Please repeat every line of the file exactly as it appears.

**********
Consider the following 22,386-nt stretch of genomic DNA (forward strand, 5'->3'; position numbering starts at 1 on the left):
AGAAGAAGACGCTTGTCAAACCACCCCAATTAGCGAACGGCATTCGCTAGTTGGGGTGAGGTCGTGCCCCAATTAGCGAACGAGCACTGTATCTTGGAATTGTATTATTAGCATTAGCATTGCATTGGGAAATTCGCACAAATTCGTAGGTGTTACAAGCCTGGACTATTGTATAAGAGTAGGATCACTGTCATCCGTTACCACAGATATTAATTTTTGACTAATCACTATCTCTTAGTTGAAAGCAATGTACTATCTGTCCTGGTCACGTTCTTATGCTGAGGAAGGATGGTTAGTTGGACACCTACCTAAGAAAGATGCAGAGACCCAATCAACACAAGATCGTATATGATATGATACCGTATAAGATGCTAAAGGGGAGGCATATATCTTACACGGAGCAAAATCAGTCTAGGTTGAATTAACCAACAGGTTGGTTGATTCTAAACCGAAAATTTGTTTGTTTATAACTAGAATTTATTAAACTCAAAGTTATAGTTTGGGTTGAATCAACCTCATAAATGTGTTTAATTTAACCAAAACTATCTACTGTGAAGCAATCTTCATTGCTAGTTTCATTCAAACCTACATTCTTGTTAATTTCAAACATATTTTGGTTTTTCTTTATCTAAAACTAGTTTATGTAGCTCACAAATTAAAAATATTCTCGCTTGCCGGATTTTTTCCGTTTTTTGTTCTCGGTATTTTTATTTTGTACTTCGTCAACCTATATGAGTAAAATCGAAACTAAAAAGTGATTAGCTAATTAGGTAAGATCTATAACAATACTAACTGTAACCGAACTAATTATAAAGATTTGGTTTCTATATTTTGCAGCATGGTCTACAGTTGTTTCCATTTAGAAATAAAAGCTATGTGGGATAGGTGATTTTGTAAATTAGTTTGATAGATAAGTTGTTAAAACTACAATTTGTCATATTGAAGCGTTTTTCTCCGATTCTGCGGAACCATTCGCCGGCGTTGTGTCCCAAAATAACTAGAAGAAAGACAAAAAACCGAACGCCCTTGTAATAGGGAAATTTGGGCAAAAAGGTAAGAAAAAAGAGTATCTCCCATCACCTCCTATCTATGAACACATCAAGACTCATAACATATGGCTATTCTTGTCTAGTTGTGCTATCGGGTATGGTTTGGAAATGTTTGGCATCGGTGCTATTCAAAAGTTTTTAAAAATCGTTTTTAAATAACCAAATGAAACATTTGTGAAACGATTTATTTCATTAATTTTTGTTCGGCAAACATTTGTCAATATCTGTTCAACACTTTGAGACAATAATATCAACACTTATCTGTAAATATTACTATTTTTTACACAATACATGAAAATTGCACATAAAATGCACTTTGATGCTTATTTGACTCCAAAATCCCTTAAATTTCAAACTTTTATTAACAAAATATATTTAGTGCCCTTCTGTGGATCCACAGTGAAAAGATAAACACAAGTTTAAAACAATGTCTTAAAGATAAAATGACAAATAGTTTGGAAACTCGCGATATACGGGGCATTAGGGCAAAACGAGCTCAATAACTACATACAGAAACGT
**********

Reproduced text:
Consider the following 22,386-nt stretch of genomic DNA (forward strand, 5'->3'; position numbering starts at 1 on the left):
AGAAGAAGACGCTTGTCAAACCACCCCAATTAGCGAACGGCATTCGCTAGTTGGGGTGAGGTCGTGCCCCAATTAGCGAACGAGCACTGTATCTTGGAATTGTATTATTAGCATTAGCATTGCATTGGGAAATTCGCACAAATTCGTAGGTGTTACAAGCCTGGACTATTGTATAAGAGTAGGATCACTGTCATCCGTTACCACAGATATTAATTTTTGACTAATCACTATCTCTTAGTTGAAAGCAATGTACTATCTGTCCTGGTCACGTTCTTATGCTGAGGAAGGATGGTTAGTTGGACACCTACCTAAGAAAGATGCAGAGACCCAATCAACACAAGATCGTATATGATATGATACCGTATAAGATGCTAAAGGGGAGGCATATATCTTACACGGAGCAAAATCAGTCTAGGTTGAATTAACCAACAGGTTGGTTGATTCTAAACCGAAAATTTGTTTGTTTATAACTAGAATTTATTAAACTCAAAGTTATAGTTTGGGTTGAATCAACCTCATAAATGTGTTTAATTTAACCAAAACTATCTACTGTGAAGCAATCTTCATTGCTAGTTTCATTCAAACCTACATTCTTGTTAATTTCAAACATATTTTGGTTTTTCTTTATCTAAAACTAGTTTATGTAGCTCACAAATTAAAAATATTCTCGCTTGCCGGATTTTTTCCGTTTTTTGTTCTCGGTATTTTTATTTTGTACTTCGTCAACCTATATGAGTAAAATCGAAACTAAAAAGTGATTAGCTAATTAGGTAAGATCTATAACAATACTAACTGTAACCGAACTAATTATAAAGATTTGGTTTCTATATTTTGCAGCATGGTCTACAGTTGTTTCCATTTAGAAATAAAAGCTATGTGGGATAGGTGATTTTGTAAATTAGTTTGATAGATAAGTTGTTAAAACTACAATTTGTCATATTGAAGCGTTTTTCTCCGATTCTGCGGAACCATTCGCCGGCGTTGTGTCCCAAAATAACTAGAAGAAAGACAAAAAACCGAACGCCCTTGTAATAGGGAAATTTGGGCAAAAAGGTAAGAAAAAAGAGTATCTCCCATCACCTCCTATCTATGAACACATCAAGACTCATAACATATGGCTATTCTTGTCTAGTTGTGCTATCGGGTATGGTTTGGAAATGTTTGGCATCGGTGCTATTCAAAAGTTTTTAAAAATCGTTTTTAAATAACCAAATGAAACATTTGTGAAACGATTTATTTCATTAATTTTTGTTCGGCAAACATTTGTCAATATCTGTTCAACACTTTGAGACAATAATATCAACACTTATCTGTAAATATTACTATTTTTTACACAATACATGAAAATTGCACATAAAATGCACTTTGATGCTTATTTGACTCCAAAATCCCTTAAATTTCAAACTTTTATTAACAAAATATATTTAGTGCCCTTCTGTGGATCCACAGTGAAAAGATAAACACAAGTTTAAAACAATGTCTTAAAGATAAAATGACAAATAGTTTGGAAACTCGCGATATACGGGGCATTAGGGCAAAACGAGCTCAATAACTACATACAGAAACGT